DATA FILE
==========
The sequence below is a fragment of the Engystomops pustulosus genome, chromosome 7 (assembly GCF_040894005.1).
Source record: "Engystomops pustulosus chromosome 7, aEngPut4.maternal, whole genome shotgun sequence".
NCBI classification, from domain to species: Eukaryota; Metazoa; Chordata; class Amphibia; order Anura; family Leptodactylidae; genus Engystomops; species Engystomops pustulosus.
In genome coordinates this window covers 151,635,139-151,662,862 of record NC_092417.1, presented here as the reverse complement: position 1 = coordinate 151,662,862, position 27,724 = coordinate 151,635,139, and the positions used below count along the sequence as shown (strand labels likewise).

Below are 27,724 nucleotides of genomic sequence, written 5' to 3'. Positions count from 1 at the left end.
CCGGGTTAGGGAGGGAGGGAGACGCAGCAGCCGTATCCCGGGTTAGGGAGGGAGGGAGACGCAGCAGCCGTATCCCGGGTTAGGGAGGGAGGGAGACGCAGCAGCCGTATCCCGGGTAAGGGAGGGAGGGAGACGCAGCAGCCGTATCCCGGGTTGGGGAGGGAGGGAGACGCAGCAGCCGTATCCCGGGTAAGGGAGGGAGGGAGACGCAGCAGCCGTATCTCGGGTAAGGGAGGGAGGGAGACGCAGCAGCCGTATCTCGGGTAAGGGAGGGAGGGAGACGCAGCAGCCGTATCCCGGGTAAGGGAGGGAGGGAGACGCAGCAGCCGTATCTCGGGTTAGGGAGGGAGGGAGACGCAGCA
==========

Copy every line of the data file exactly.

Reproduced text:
The sequence below is a fragment of the Engystomops pustulosus genome, chromosome 7 (assembly GCF_040894005.1).
Source record: "Engystomops pustulosus chromosome 7, aEngPut4.maternal, whole genome shotgun sequence".
NCBI classification, from domain to species: Eukaryota; Metazoa; Chordata; class Amphibia; order Anura; family Leptodactylidae; genus Engystomops; species Engystomops pustulosus.
In genome coordinates this window covers 151,635,139-151,662,862 of record NC_092417.1, presented here as the reverse complement: position 1 = coordinate 151,662,862, position 27,724 = coordinate 151,635,139, and the positions used below count along the sequence as shown (strand labels likewise).

Below are 27,724 nucleotides of genomic sequence, written 5' to 3'. Positions count from 1 at the left end.
CCGGGTTAGGGAGGGAGGGAGACGCAGCAGCCGTATCCCGGGTTAGGGAGGGAGGGAGACGCAGCAGCCGTATCCCGGGTTAGGGAGGGAGGGAGACGCAGCAGCCGTATCCCGGGTAAGGGAGGGAGGGAGACGCAGCAGCCGTATCCCGGGTTGGGGAGGGAGGGAGACGCAGCAGCCGTATCCCGGGTAAGGGAGGGAGGGAGACGCAGCAGCCGTATCTCGGGTAAGGGAGGGAGGGAGACGCAGCAGCCGTATCTCGGGTAAGGGAGGGAGGGAGACGCAGCAGCCGTATCCCGGGTAAGGGAGGGAGGGAGACGCAGCAGCCGTATCTCGGGTTAGGGAGGGAGGGAGACGCAGCA